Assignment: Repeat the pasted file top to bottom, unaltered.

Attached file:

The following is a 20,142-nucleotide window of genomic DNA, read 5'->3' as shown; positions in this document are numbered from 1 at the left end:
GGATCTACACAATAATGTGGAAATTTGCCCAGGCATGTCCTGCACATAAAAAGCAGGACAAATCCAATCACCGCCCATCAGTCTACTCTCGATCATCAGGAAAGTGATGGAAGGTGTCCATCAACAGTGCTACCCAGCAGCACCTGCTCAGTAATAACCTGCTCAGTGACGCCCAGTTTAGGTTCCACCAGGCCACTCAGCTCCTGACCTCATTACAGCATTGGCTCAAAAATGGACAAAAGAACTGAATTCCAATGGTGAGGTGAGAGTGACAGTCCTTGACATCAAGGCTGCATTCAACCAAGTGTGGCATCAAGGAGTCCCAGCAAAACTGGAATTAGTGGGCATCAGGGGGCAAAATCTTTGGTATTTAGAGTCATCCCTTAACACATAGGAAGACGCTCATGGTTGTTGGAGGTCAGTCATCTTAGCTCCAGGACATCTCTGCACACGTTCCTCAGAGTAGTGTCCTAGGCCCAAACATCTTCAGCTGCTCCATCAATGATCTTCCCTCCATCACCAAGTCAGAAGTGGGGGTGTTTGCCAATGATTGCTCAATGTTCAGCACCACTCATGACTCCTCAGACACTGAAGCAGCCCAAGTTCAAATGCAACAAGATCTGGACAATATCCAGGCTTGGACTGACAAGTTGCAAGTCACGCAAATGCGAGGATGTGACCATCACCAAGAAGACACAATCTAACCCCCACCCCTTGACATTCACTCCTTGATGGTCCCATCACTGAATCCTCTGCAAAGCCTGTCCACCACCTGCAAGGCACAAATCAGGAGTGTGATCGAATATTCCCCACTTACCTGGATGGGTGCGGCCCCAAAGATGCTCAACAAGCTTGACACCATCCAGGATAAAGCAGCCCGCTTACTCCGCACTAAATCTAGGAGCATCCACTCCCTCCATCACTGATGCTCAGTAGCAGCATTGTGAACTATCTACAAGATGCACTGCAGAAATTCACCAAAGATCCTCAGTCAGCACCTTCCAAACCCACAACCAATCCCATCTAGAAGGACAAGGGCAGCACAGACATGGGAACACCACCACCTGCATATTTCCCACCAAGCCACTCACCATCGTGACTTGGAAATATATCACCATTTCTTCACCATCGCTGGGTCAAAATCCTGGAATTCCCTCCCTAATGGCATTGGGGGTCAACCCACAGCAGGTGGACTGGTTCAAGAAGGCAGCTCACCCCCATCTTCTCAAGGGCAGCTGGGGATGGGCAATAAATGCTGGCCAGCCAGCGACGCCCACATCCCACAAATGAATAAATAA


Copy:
The following is a 20,142-nucleotide window of genomic DNA, read 5'->3' as shown; positions in this document are numbered from 1 at the left end:
GGATCTACACAATAATGTGGAAATTTGCCCAGGCATGTCCTGCACATAAAAAGCAGGACAAATCCAATCACCGCCCATCAGTCTACTCTCGATCATCAGGAAAGTGATGGAAGGTGTCCATCAACAGTGCTACCCAGCAGCACCTGCTCAGTAATAACCTGCTCAGTGACGCCCAGTTTAGGTTCCACCAGGCCACTCAGCTCCTGACCTCATTACAGCATTGGCTCAAAAATGGACAAAAGAACTGAATTCCAATGGTGAGGTGAGAGTGACAGTCCTTGACATCAAGGCTGCATTCAACCAAGTGTGGCATCAAGGAGTCCCAGCAAAACTGGAATTAGTGGGCATCAGGGGGCAAAATCTTTGGTATTTAGAGTCATCCCTTAACACATAGGAAGACGCTCATGGTTGTTGGAGGTCAGTCATCTTAGCTCCAGGACATCTCTGCACACGTTCCTCAGAGTAGTGTCCTAGGCCCAAACATCTTCAGCTGCTCCATCAATGATCTTCCCTCCATCACCAAGTCAGAAGTGGGGGTGTTTGCCAATGATTGCTCAATGTTCAGCACCACTCATGACTCCTCAGACACTGAAGCAGCCCAAGTTCAAATGCAACAAGATCTGGACAATATCCAGGCTTGGACTGACAAGTTGCAAGTCACGCAAATGCGAGGATGTGACCATCACCAAGAAGACACAATCTAACCCCCACCCCTTGACATTCACTCCTTGATGGTCCCATCACTGAATCCTCTGCAAAGCCTGTCCACCACCTGCAAGGCACAAATCAGGAGTGTGATCGAATATTCCCCACTTACCTGGATGGGTGCGGCCCCAAAGATGCTCAACAAGCTTGACACCATCCAGGATAAAGCAGCCCGCTTACTCCGCACTAAATCTAGGAGCATCCACTCCCTCCATCACTGATGCTCAGTAGCAGCATTGTGAACTATCTACAAGATGCACTGCAGAAATTCACCAAAGATCCTCAGTCAGCACCTTCCAAACCCACAACCAATCCCATCTAGAAGGACAAGGGCAGCACAGACATGGGAACACCACCACCTGCATATTTCCCACCAAGCCACTCACCATCGTGACTTGGAAATATATCACCATTTCTTCACCATCGCTGGGTCAAAATCCTGGAATTCCCTCCCTAATGGCATTGGGGGTCAACCCACAGCAGGTGGACTGGTTCAAGAAGGCAGCTCACCCCCATCTTCTCAAGGGCAGCTGGGGATGGGCAATAAATGCTGGCCAGCCAGCGACGCCCACATCCCACAAATGAATAAATAA